We pulled into the church parking lot as the sun was going down. With many willing hands, the costumes and makeup were complete and everyone was in place at the right time. My stomach was doing flip-flops and I wasn’t sure if it was more from the anticipation of the pageant or from my son’s words. I could see him laughing with his friends in the dim light and didn’t know what to do or say to him.
At that moment a young mother walked up to me. She held her infant in her arms. “Sister Adams? I don’t know why, but I want to ask if you would like to use my baby for the baby Jesus.”
“Usually we don’t use a real baby because of the cold and fear that they might cry.”
“I know.” The young mother bowed her head. “But are you sure? Sammy is a good baby and the night is so warm.”
She was right. I hadn’t noticed that the weather had turned. The sky was clear and I guessed it was probably in almost sixty degrees, warmer than it had been all day. Suddenly I doubted my original reaction and took the small bundle. “Thank you.”
I gave the baby to the sister portraying Mary just moments before the performance began and stood on the sidelines watching the story unfold, while the shepherds seemed oblivious to what was happening under the floodlights on the lawn before hundreds of people watching on blankets and lawn chairs.
Mary rode on the donkey with a caring Joseph. The couple were turned away over and over again until one kind innkeeper led them to the stable. There amid the animals, Mary held her new baby and laid him in a manger.
The lights cut out and suddenly a spotlight danced across the shepherds who were swaggering around at the back of the lawn. When the light shone on the angel, they pantomimed extreme shock with a comical attitude that brought chuckles from the audience. Once the full choir appeared, they stole the show by one of them full out fainting. I shook my head in frustration.
The angels finished their musical number which was beautiful and Josh stood and said, “Let us go and see where the child lay.” He said it with a flat meaningless tone that made me cringe. The boys walked in unison across the lawn as though they were in a music video, moving their shoulders and hips from side to side. I covered my face and didn’t want to look but peeked through two of my fingers.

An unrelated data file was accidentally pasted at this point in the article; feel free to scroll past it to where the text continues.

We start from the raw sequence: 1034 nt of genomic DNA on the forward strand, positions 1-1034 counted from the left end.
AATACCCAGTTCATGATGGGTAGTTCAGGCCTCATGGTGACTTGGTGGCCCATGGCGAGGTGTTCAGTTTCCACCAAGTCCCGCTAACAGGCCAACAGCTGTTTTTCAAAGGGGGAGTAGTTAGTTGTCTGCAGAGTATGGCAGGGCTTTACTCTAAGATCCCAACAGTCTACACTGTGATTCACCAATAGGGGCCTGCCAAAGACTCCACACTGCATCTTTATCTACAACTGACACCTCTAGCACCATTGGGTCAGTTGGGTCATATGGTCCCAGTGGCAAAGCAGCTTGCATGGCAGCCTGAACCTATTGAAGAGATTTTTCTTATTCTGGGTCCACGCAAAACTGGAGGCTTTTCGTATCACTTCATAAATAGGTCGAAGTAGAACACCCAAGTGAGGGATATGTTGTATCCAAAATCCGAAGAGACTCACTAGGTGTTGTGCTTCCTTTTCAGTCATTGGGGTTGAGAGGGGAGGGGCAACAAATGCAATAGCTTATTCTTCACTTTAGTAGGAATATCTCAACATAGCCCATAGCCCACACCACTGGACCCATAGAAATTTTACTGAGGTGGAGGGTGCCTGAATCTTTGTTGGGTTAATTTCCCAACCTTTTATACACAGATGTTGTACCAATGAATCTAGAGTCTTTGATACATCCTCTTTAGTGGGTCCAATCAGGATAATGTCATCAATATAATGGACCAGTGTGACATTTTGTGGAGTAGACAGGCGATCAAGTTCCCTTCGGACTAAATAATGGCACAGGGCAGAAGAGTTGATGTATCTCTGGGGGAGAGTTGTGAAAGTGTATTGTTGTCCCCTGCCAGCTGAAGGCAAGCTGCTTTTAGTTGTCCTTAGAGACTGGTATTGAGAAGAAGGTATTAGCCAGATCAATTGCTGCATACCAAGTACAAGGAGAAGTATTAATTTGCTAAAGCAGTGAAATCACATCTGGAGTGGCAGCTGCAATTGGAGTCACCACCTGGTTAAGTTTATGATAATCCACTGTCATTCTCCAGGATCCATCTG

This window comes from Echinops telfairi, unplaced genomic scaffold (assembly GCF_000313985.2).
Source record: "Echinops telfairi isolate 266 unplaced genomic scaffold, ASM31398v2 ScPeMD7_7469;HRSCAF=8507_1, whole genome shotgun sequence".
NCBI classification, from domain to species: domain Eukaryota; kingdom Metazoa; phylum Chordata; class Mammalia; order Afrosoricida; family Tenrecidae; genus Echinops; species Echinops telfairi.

As they came to the stable, they each looked and then did a double take. Josh fell to his knees, followed by his friends. They bowed their heads in rapt silence and the angels began to sing. I lowered my hands and felt the Spirit fill my heart. The sudden change seemed to affect the entire audience and the power of that scene made the reality of Christ’s birth and life once again shine in my heart.
The pageant ended and people flocked forward to congratulate everyone in the cast. Many said it was the best one we had done and more than one person mentioned the shepherds and how they had been so touched by their performance.
Late that night I finally got in the car where Josh was waiting for me. Before I turned the key in the ignition, he reached out and touched my arm. “Mom?”
“Yes.” I turned to him and couldn’t read the look on his face.
“That was awesome.”
“You did an incredible job, by the way. When you knelt before the manger, people said they felt like they were there. I never knew what an incredible actor you were.”
“I wasn’t acting.” Josh swallowed. “No one told me it was a real baby. I was expecting that dumb doll. When I walked up and saw the real baby- it totally caught me off guard and I fell to the ground. I realized that was how I was looking at the church. I was thinking it was something plastic and fake, not real. As I looked at the baby, I knew there was a real baby in Bethlehem all those years ago. There was a real Christ who died for me. It is real, you know?”
I looked at my teenage son smiling, “I know.”
What I liked best: Everything. This one makes me cry every single time I read it. It’s perfect. I can’t find a single negative thing to say about it.
Magazine ready? Absolutely! It would be the lead story.